Nautilus Minerals’ seafloor Solwara 1 project has the potential to significantly reduce social and environmental impacts commonly associated with large surface terrestrial copper mines, according to an independent environmental and social benchmarking analysis. The report, based on natural capital accounting, was released by Earth Economics on May 31.
Earth Economics was commissioned by Nautilus to conduct an independent, objective environmental and social benchmarking analysis of the proposed deep seabed Solwara 1 project with terrestrial copper mines. Solwara 1 is expected to be the world’s first commercial high-grade seafloor copper-gold mine project.
Specifically, the report compares the social and environmental impacts of the proposed Solwara 1 project with three terrestrial mines - Bingham Canyon (Utah, USA), Prominent Hill (South Australia) and Intag (a proposed mine in Ecuador).
Key findings of the natural capital accounting report include:
- World demand for copper continues to rise, with increasing global economic development, expanding renewable energy supplies (wind, hydro, wave geothermal, tidal power) and growing copper plumbing, electronics and communications sectors.
- Recycling is likely limited to around 35% of the supply of copper. Copper ore concentrations are declining. Environmental and social impacts of copper mining are rising.
- There is an urgent need to meet world copper demand while reducing fresh water use and contamination, damaging impacts to communities, mine footprints and CO2 emissions from copper mining.
- Seafloor mining has the potential to minimize the impact of copper mining by producing more copper with fewer natural capital inputs, fewer damaging outputs and a smaller area of impact.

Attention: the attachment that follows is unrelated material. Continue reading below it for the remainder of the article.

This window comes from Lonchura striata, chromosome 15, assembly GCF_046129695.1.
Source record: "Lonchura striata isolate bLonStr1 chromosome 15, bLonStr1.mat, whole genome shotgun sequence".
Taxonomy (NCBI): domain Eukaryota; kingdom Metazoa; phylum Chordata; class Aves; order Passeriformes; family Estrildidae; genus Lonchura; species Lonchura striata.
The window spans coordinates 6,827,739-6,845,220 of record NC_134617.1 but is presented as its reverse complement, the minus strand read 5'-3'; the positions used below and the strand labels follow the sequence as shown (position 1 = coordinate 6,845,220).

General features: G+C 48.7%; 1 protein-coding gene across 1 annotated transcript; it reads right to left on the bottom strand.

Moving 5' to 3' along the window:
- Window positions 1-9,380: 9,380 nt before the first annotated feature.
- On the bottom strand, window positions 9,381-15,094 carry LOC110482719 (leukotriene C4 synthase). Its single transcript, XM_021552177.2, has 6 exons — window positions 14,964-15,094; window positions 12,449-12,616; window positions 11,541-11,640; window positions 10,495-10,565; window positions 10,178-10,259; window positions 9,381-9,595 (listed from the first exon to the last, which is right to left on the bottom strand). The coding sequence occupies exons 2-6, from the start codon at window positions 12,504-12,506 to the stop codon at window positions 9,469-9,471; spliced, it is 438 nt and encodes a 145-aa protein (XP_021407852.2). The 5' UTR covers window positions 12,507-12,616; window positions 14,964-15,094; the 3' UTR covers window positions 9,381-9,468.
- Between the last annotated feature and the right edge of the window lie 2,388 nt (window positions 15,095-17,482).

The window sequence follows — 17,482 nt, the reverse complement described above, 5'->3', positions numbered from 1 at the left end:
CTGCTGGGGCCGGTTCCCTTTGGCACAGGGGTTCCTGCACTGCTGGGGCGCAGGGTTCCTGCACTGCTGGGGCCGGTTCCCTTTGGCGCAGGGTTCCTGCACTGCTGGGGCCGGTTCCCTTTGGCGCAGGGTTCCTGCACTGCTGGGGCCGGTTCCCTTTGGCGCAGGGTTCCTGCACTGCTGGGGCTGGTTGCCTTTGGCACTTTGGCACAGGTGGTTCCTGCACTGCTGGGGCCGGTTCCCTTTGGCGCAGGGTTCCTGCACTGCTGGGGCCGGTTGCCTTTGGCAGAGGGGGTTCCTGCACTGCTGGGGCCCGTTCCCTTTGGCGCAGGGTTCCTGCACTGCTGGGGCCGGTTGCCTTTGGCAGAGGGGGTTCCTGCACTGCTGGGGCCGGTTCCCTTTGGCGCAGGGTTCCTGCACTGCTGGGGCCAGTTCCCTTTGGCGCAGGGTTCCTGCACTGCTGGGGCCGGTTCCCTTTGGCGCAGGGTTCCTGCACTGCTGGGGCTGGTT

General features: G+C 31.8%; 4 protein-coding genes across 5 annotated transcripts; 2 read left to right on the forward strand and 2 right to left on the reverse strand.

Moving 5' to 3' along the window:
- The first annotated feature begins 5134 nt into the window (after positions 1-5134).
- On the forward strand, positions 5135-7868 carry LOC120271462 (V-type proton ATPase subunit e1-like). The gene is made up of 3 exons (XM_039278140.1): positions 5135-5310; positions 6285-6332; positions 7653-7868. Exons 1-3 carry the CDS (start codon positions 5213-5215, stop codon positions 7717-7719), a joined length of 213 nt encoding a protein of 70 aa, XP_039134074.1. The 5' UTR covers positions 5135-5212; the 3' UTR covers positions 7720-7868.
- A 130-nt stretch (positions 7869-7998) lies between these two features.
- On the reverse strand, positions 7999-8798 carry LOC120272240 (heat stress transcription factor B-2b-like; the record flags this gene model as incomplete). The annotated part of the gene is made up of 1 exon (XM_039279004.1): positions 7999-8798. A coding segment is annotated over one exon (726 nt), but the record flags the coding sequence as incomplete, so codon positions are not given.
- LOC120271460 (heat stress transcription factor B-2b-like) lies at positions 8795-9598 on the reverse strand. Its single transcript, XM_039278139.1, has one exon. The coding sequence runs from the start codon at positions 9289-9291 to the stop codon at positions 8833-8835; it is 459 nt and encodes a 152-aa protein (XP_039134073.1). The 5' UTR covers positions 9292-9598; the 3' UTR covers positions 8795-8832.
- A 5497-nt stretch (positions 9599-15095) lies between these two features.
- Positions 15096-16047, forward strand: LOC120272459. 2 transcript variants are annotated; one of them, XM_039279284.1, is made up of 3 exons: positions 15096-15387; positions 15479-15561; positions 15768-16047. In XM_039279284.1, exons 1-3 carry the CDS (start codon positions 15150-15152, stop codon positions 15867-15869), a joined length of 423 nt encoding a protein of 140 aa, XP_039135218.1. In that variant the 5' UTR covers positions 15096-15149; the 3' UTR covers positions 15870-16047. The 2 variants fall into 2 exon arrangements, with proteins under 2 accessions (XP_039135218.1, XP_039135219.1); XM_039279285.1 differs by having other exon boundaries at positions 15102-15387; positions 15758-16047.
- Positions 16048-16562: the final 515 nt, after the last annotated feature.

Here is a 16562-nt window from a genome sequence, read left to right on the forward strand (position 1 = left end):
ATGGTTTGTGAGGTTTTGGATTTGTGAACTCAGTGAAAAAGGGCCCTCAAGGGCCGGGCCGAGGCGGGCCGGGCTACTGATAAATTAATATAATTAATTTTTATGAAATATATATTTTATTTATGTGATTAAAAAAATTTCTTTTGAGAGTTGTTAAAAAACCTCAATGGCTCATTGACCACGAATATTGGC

- The proposed Solwara 1 project when compared to the terrestrial mines, entails far less environmental and social impact and less short and long-term risks.
- Terrestrial mines have significant impacts. Measured on the basis of impacts per tonne of copper, the Solwara 1 project would outperform terrestrial mines: People will not be displaced by the proposed Solwara 1 project; there will be no impact to food production; there will be no impact to surface or groundwater fresh water supplies; there will be no significant risk of disaster (eg mine tailing slide into communities); and there will be no impact to pollination, soil formation, erosion, historic and cultural values.
- The monetary damages resulting from terrestrial mines is estimated to be significantly more than that of the proposed Solwara 1 project (4 to 13 times per ton of copper produced for the three mines used in the comparison).
- The long-term mining liabilities for freshwater contamination, tailings and overburden failures that threaten downstream communities do not exist in Solwara 1.
Nautilus’ CEO Mike Johnston said, “Growing copper demand requires our industry to look at more sustainable ways to meet this demand. As showcased in Earth Economics’ Report, seafloor mining has the potential to not only provide economic benefits within the communities nearest to the operations while minimizing the impact of copper mining, it also has the potential to change the physical nature of the mining industry for the better.
“We believe that the proposed Solwara 1 project will launch a new frontier in the blue economy and resource sector. As the first publicly-listed company in the world to commercially explore seafloor mining opportunities, Nautilus is committed to leading the way and setting a high bar for developing an environmentally and socially responsible approach for the industry. Commissioning this report is part of our ongoing process to review, estimate and evaluate project impacts through objective third-party experts,” he added.
Solwara 1 is located in the Bismarck Sea of Papua New Guinea and it is anticipated that the proposed Solwara 1 project will commence operations in the first half of 2018 subject to project financing and completion of the company’s seafloor production equipment and vessel.